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12 Dead As Southern Storms Continue

A day after tornadoes killed 12 people in Tennessee, storms swept through the parts of Georgia and Alabama early Saturday morning, causing "tornado-like" damage to homes and businesses in densely-populated suburbs, officials said.

Authorities said the storms damaged homes and businesses in Cobb, Fulton, Gwinnett and Hall counties in Georgia, as well as Alabama. No injuries were reported in Georgia.

"The damage I've seen definitely looks like a tornado," Insurance Commissioner John Oxendine said. "We've had a lot of damage. Several businesses are totally destroyed. Trees literally are sitting inside of houses."

In Roswell, a car wash was destroyed and windows in other nearby businesses were broken. Across the street, a longtime convenience store and gas station also sustained damage.

Oxendine said Georgia officials are waiting to determine whether the National Weather Service rules the Georgia damage was caused by tornadoes.

The severe weather threatened to delay action at the Masters golf tournament at the Augusta National Golf Club. Thunderstorms moved over the course Saturday morning, and there were bursts of rain even as the first few groups teed off in the third round.

About 36,000 customers lost electricity in the metro Atlanta area. Another 8,000 in northwest Georgia had no power, said Georgia Power spokesman Tal Wright. National Weather Service meteorologist Kristina Sumrall in Birmingham said Saturday there were no reported storm-related deaths.

She said several tornado sightings were reported about 10:43 p.m. Friday in the Huntsville area. In Tuscumbia, a barn was blown away.

Two people were seriously injured when trees fell on a vehicle in Hamilton in northwest Alabama. The Windwood Hotel in Haleyville had major damage, Sumrall said.

Meanwhile, Tennessee residents labored Saturday to begin rebuilding a day after tornadoes killed 12 people, the second wave of violent weather to hit the state in less than a week.

While families of last week's tornado victims in the western counties of Dyer and Gibson planned funerals for this weekend, many residents of Sumner County began picking through newly flattened homes and mangled cars.

Talmadge Woodall, 81, described the twister that destroyed his house Friday afternoon as "rolling, throwing debris hundreds of feet in the air." He lived in an upscale subdivision of Gallatin, about 24 miles northeast of Nashville, where three bodies were found.

"These were at least half-million-dollar homes or better," he said. "Now there's nothing left. I didn't even have a shingle off my house."

The storm leveled at least five houses in the neighborhood to their hardwood floors. Aerial TV footage showed a tornado carved a destructive path, with serious damage to dozens more homes.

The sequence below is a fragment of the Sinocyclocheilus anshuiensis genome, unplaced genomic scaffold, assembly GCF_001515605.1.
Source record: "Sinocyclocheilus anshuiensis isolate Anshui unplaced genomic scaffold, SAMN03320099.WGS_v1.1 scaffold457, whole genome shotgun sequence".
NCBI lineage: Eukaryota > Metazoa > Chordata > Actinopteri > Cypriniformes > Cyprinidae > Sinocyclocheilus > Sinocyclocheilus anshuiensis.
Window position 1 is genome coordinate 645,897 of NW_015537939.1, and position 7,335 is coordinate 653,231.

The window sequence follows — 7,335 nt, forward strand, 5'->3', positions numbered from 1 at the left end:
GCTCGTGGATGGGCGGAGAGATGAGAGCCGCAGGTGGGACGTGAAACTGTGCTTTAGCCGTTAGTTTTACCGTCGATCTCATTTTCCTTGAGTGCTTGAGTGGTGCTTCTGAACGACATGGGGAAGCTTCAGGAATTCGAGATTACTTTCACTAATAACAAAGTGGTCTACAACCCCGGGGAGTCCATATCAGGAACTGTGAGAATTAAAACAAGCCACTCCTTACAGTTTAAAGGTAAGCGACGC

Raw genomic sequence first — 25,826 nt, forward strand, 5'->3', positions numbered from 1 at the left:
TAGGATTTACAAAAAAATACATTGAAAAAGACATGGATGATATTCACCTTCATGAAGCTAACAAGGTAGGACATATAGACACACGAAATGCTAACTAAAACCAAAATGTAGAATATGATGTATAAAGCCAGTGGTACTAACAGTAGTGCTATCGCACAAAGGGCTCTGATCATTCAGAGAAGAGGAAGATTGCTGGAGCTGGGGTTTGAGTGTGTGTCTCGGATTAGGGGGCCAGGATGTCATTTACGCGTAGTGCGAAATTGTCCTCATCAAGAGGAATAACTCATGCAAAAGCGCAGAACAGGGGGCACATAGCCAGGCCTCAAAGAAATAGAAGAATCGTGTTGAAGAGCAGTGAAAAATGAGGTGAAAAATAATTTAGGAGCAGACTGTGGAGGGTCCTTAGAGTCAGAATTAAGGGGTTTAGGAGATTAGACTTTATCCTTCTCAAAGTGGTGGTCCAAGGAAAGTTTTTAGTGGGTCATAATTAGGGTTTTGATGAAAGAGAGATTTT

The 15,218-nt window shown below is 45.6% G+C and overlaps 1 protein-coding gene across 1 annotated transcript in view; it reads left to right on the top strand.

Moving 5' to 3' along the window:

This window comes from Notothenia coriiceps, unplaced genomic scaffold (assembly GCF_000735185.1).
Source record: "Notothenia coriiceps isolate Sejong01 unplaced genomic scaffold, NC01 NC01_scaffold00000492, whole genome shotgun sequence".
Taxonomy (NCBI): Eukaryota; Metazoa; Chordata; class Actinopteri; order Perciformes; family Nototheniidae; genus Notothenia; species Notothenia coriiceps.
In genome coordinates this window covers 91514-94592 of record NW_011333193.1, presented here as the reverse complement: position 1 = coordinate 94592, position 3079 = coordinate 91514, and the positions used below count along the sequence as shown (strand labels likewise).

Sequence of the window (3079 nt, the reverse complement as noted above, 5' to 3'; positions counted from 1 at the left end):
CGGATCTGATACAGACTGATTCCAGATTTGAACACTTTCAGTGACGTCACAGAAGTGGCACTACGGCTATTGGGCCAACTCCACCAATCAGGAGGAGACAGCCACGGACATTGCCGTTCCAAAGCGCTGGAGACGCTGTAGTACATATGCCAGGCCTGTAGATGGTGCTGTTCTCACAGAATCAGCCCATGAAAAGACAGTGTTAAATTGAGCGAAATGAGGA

Fire crews worked Friday evening with backhoes and heavy equipment to clear debris and used dogs to search for people trapped in the rubble.

Weather officials said tornadoes were spotted in about 10 Tennessee counties, but the worst damage appeared to be in the suburbs northeast of Nashville.

Eight people died in Sumner County and three deaths were reported in Warren County, about 65 miles southeast of Nashville. Warren County Executive Kenneth Rogers said the people killed there were found inside destroyed mobile homes.

One storm witness from Dickson County told CBS affiliate WTVF in Nashville, "It come right over me. ... I heard the storm coming, I went down to the creek bed, and I hunkered down. ... It was gone as quick as it come."

At Volunteer State Community College in Gallatin, several people received cuts and abrasions from the storm. Several cars were also damaged in the parking lot of the college and some of the school's buildings were heavily damaged.

There were no major injuries reported at the college, but
emergency workers were searching all the buildings on campus to find any students who have not been accounted for, WTVF reports.
Hospitals admitted at least 60 people with storm-related injuries and transferred at least nine critically injured patients to Nashville hospitals. Hendersonville Medical Center, south of Gallatin, was running on emergency power after the storm and admitted 20 patients.

Downtown Nashville was spared any damage, but the northern suburb of Goodlettsville took a heavy hit, said Molly Sudderth, spokeswoman for the Nashville mayor's office.

She said there were reports of damage to 55 homes, seven businesses and a church in Goodlettsville.

Nashville Electrical Service reported hundreds of electrical lines down and power outages for up to 16,000 customers, mostly in Goodlettsville. The number of power outages was down to 3,060 early Saturday, officials said.

The number of tornadoes in the United States has jumped dramatically through the first part of 2006 compared with the past few years, according to the National Weather Service's Storm Prediction Center.

Through the end of March, an estimated 286 tornadoes had hit the United States, compared with an average of 70 for the same three-month period in each of the past three years.

The number of tornado-related deaths was 38 before Friday's storms. The average number of deaths from 2003 to 2005 was 45 a year, the prediction center said.

Dan McCarthy, with the National Weather Service's Storm Prediction Center in Norman, Okla., said the number of storms and deaths this season seems high because the past few years have been unusually mild.

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